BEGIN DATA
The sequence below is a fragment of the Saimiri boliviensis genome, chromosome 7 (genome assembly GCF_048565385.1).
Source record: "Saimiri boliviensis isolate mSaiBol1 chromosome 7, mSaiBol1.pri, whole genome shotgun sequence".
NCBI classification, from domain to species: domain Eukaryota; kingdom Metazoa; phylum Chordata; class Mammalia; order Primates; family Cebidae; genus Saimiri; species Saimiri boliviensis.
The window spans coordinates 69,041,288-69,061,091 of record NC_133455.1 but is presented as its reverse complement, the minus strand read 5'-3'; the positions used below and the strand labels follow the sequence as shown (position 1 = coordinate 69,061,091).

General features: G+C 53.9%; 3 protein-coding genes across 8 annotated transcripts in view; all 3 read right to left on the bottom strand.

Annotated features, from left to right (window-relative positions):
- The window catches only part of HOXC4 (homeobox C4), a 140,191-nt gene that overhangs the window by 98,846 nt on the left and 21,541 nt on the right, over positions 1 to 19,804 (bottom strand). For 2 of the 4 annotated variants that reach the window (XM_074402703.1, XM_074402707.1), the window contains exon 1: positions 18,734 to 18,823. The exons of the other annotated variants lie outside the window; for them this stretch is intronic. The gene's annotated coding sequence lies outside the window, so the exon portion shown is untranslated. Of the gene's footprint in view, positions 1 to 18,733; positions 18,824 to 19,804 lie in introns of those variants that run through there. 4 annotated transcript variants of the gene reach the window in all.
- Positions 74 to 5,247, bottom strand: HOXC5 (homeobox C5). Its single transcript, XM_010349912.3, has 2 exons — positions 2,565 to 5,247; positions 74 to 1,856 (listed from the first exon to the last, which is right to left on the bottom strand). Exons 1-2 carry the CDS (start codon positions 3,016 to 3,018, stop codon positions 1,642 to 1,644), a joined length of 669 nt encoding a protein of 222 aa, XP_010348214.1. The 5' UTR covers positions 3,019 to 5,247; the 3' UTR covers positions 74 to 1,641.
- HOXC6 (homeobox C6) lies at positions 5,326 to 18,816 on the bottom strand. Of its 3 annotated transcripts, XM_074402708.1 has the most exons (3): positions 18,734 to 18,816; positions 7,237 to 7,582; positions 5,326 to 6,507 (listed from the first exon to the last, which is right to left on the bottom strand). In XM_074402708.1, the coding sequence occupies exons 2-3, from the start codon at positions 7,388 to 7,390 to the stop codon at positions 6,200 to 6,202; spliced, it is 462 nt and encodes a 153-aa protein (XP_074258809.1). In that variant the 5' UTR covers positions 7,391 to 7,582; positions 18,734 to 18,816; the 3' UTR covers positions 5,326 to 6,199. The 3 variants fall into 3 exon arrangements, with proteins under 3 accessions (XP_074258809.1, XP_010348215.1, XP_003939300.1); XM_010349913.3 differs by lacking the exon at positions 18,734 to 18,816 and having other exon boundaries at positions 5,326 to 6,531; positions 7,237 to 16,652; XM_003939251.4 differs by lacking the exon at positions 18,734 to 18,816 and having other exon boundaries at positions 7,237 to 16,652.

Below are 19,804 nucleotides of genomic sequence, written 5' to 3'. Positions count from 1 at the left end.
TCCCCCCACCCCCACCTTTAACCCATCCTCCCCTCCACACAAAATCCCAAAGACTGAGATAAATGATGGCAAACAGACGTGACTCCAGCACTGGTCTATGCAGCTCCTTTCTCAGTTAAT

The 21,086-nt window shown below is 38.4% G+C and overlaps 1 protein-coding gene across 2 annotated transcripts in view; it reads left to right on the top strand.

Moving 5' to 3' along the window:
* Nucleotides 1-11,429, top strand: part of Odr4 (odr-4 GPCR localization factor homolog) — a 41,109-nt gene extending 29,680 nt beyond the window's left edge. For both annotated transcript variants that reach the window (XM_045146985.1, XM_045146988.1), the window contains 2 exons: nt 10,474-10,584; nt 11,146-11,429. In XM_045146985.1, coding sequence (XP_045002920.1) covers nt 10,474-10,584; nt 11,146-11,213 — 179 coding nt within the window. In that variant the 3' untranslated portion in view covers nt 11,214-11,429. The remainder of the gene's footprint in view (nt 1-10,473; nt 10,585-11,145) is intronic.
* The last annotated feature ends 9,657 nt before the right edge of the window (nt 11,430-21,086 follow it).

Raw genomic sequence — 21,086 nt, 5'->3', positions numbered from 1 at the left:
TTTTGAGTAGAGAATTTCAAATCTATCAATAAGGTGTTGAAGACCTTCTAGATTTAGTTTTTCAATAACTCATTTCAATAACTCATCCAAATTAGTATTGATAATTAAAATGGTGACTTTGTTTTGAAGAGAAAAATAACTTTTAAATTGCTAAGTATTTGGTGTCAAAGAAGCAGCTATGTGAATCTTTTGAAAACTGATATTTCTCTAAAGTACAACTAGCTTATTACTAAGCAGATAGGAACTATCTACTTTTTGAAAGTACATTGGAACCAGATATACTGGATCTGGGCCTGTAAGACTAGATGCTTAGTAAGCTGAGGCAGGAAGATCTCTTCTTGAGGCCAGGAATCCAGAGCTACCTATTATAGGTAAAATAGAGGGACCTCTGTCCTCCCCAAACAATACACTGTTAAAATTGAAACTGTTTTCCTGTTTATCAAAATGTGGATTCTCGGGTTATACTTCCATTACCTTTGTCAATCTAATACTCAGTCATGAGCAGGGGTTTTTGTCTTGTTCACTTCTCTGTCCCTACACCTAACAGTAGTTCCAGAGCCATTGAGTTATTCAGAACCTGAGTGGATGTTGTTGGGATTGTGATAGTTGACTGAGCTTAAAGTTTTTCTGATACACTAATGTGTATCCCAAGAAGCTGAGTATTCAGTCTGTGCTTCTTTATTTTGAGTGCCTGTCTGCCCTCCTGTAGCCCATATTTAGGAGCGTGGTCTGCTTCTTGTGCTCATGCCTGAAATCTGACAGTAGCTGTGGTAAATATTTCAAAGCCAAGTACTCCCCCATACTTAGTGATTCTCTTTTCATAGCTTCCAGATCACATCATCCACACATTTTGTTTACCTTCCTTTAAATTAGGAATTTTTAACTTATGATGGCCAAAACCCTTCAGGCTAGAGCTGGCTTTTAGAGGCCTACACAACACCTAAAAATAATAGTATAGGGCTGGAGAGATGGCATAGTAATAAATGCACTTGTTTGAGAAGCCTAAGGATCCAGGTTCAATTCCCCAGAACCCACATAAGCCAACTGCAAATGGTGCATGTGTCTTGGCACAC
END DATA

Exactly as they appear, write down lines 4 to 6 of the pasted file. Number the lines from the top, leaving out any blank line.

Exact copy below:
The window spans coordinates 69,041,288-69,061,091 of record NC_133455.1 but is presented as its reverse complement, the minus strand read 5'-3'; the positions used below and the strand labels follow the sequence as shown (position 1 = coordinate 69,061,091).

General features: G+C 53.9%; 3 protein-coding genes across 8 annotated transcripts in view; all 3 read right to left on the bottom strand.

Annotated features, from left to right (window-relative positions):